Unfortunately, I must note several provisions of the bill that raise serious constitutional concerns. I strongly object to the bill's restrictions on removal or review of the Chemical Safety Investigation Board. Although the Board's principal functions are investigatory and advisory, it has also been given regulatory and enforcement authorities clearly assigned by the Constitution to the executive branch. As such, the provisions purporting to limit my authority to remove Board members and provide them with policy guidance raise serious constitutional questions. Accordingly, although I believe that these provisions are severable, I am directing the Administrator of the Environmental Protection Agency to submit curative legislation in the next session of Congress insuring that the Board's activities are consistent with the Constitution. This legislation will also address the serious constitutional concerns created by those provisions relating to the Board that invade the deliberative processes of the executive branch. Similarly, because the Urban Air Toxics Research Center created by the bill exercises executive grant-making authorities, the provision of the bill vesting appointment of part of its Board in Members of Congress violates this principle. This defect must also be rectified by curative legislation.
In addition, there are certain aspects of the bill's enforcement provisions that raise constitutional questions. I note that in providing for citizen suits for civil penalties, the Congress has codified the Supreme Court's interpretation of such provisions in the Gwaltney case. As the Constitution requires, litigants must show, at a minimum, intermittent, rather than purely past, violations of the statute in order to bring suit. This requirement respects the constitutional limitations on the judicial power and avoids an intrusion into the law-enforcement responsibilities of the executive branch. I should also note my interpretation of the provision permitting courts to order that civil penalties be used in beneficial mitigation projects consistent with the Act and enhancing public health or the environment. Because the Congress may not impose on courts responsibilities inconsistent with their judicial function, I do not interpret this provision as imposing administrative responsibilities on the courts.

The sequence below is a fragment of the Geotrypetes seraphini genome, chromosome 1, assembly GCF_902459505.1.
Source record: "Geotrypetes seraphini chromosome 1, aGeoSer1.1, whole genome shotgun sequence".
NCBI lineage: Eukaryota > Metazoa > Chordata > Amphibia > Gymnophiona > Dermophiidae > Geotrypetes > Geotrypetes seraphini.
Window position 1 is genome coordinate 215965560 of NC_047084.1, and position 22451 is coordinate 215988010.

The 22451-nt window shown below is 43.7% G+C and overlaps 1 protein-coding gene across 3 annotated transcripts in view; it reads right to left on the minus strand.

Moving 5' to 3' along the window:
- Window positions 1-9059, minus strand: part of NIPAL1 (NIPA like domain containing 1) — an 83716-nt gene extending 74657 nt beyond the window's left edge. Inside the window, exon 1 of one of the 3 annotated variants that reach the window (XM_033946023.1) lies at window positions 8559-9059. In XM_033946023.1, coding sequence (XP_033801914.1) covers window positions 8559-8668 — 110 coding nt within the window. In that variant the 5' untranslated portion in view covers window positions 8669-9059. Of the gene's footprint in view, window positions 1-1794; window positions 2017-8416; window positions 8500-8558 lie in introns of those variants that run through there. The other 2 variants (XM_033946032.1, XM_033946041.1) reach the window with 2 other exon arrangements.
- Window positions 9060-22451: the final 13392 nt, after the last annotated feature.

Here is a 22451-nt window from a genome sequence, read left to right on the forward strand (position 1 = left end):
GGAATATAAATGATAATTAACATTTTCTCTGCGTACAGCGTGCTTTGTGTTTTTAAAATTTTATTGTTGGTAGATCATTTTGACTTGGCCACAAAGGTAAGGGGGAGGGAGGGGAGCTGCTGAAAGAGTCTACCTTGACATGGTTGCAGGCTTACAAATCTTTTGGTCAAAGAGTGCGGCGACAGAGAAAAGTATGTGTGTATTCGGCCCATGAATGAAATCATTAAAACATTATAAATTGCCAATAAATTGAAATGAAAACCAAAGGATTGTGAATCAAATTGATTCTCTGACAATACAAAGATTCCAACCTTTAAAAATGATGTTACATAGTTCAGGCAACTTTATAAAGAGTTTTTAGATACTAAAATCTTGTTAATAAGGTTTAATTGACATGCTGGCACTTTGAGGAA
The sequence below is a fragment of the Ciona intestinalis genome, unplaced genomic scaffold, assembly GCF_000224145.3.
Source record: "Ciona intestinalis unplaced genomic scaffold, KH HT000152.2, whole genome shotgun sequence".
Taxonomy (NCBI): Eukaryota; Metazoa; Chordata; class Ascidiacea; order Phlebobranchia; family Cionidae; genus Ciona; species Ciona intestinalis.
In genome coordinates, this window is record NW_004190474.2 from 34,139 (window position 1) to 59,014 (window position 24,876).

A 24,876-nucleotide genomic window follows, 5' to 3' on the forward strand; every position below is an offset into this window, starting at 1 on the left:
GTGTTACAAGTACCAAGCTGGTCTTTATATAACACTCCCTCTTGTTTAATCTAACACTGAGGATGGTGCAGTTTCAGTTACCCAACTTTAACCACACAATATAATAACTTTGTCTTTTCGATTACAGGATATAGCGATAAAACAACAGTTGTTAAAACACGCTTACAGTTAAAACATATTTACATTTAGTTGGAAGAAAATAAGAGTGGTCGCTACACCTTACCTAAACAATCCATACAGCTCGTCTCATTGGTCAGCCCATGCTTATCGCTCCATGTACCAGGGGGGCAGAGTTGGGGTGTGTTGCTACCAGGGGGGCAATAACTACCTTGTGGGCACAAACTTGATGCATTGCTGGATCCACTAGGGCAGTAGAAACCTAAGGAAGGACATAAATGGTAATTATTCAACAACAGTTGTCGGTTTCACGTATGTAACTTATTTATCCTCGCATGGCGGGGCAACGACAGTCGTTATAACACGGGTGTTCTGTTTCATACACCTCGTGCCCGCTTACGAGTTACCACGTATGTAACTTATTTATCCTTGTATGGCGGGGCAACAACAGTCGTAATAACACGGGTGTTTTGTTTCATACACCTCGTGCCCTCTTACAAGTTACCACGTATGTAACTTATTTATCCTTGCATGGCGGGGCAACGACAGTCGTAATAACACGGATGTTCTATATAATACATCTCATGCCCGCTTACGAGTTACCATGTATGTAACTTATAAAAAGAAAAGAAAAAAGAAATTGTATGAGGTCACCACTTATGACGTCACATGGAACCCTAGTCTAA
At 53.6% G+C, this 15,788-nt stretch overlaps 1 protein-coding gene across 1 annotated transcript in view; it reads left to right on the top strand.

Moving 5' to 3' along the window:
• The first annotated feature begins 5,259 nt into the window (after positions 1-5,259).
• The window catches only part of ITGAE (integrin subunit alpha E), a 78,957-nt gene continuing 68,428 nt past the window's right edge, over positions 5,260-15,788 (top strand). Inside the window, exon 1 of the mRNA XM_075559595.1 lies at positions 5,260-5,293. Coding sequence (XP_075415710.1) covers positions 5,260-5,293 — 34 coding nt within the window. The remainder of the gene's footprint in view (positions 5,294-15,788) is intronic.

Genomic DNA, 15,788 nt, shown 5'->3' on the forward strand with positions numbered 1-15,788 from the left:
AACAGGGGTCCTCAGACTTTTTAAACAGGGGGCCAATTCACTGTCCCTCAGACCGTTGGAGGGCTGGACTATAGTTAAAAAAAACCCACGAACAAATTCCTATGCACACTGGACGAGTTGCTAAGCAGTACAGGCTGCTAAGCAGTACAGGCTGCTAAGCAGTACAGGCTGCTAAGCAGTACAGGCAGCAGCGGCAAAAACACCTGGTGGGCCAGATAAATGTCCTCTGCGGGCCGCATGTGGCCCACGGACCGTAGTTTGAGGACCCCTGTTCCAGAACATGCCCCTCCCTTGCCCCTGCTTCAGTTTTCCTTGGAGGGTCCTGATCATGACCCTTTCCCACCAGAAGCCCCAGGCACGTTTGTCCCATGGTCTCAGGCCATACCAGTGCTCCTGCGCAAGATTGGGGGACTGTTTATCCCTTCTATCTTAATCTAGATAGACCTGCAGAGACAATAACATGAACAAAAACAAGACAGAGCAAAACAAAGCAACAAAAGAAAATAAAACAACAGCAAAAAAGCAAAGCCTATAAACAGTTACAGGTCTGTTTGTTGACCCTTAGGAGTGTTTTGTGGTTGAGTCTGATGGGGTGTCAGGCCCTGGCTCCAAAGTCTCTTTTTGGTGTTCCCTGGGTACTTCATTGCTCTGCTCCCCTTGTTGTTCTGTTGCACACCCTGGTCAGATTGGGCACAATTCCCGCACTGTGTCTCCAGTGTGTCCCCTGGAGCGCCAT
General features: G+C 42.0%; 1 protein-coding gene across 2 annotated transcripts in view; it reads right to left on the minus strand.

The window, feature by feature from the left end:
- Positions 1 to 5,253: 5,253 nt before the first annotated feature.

Even before the signing of this bill, the American public has begun to respond to the environmental leadership it embodies. In response to the direction we have signalled in this legislation:
-- Cleaner reformulated gasolines are being produced by our leading refiners and are eagerly being sought out by consumers.
-- Cleaner natural-gas-fueled trucks, electric vehicles, and flexible-fueled vehicles are or will soon be manufactured by domestic auto producers.
-- Commitments have been made by the chief executives of leading chemical industries to reduce voluntarily their air toxic emissions by as much as 90 percent.
The speed with which companies and the public are voluntarily getting a head start is testimony to the need and timeliness of the measures I proposed and the Congress has now passed.
Passage of this bill is an indication that the Congress shares my commitment to a strong Clean Air Act, to a clean environment, and to the achievement of the goals I originally set forth.
The White House,
November 15, 1990.